DiskCryptor external bootloader question.

Discussion in 'privacy problems' started by 2ndGen, Jun 5, 2013.

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  1. 2ndGen

    2ndGen Registered Member

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    I am using DiskCryptor to encrypt partition where is my Windows OS, and i write the DiskCryptor bootloader on USB, it all works, but when i boot without USB, the PC attempts to load the encrypted OS and shows error...
    How i can remove the encrypted OS from PC boot ?
    Also if i install second OS on other partition will that damage my setup somehow ?

    I need someone to explain me these things, thanks in advance.

    My PC has Ivy Bridge CPU so UEFI is used.
     
  2. 2ndGen

    2ndGen Registered Member

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    none knows lol ?
     
  3. JackmanG

    JackmanG Former Poster

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    Well first of all, I wouldn't be surprised if people weren't as famaliar with DiskCryptor. Any reason you're not using TrueCrypt?

    Second, it sounds like you're saying you encrypted the partition that has the OS on it, and installed the DiskCryptor bootloader on an external source...and it works when you have the external source containing the bootloader connected to the system, but when you bootloader is not present, the encrypted OS cannot be read.

    Well. Imagine that. You do realize what a boot loader is, and what it does, right?


    By giving the system a different OS to boot from.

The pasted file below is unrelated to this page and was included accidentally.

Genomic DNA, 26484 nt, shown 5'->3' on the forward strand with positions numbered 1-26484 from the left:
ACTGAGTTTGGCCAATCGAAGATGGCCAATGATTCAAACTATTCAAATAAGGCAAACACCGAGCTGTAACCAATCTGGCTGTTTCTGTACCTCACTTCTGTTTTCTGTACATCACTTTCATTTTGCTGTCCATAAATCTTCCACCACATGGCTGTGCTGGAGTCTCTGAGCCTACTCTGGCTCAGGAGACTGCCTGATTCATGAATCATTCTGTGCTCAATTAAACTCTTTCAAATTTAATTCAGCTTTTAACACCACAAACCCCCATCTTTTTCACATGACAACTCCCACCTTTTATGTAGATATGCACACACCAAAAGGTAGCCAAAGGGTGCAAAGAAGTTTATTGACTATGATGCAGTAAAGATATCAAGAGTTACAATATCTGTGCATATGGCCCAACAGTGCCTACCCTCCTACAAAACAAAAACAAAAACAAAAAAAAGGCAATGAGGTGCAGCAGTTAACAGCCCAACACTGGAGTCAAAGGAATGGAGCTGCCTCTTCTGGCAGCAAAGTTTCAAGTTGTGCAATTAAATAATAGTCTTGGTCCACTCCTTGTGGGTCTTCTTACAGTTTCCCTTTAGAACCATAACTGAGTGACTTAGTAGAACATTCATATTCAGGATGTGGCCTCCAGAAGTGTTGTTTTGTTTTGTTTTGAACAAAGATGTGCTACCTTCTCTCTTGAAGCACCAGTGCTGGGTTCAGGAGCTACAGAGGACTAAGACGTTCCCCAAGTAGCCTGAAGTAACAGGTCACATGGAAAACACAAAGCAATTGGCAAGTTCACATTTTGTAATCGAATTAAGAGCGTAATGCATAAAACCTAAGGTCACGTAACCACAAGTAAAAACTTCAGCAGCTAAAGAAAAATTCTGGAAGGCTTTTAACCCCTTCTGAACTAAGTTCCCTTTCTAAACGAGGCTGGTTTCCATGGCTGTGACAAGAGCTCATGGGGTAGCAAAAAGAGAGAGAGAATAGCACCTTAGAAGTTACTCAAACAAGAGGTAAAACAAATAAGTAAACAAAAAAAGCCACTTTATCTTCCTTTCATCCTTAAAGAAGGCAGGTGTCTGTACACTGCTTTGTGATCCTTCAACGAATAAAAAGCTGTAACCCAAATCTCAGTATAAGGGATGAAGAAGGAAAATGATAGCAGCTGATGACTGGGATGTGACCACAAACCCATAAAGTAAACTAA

If you don't know what you're doing, it can. You'll need a multi-booting boot loader.

    If you don't mind, what exactly are you trying to do?
     
  4. 2ndGen

    2ndGen Registered Member

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    I dont use TrueCrypt because its not fully open-source(lets pls not offent on which is better).

    I want install OS on second partition, and since the first partititon is encrypted and bootloader is on external source, there wont be way to prove that on first partition reside OS right ?

    EDIT: I dont want to be able to read the OS, without the USB, thats the point, i dont want EFI to even try to load it.
     
  5. JackmanG

    JackmanG Former Poster

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    I'm only asking because you'd have a much easier time getting help with a program that is more widely used.

    (And for what it's worth, the original complaints about the TC license referred to v2.5...it has been updated multiple times since then and is now on v3.0, and according to at least some people, the problems cited have been corrected.)

    Rick Moen comments (2009): A close reading of the current TrueCrypt License Version 2.7 suggests, in my opinion as a software licensing geek, that TrueCrypt Foundation has now managed to fix all the problems cited by Red Hat Legal (relayed by Tom Calloway), the Ubuntu packagers, Debian developers, and Gentoo developers.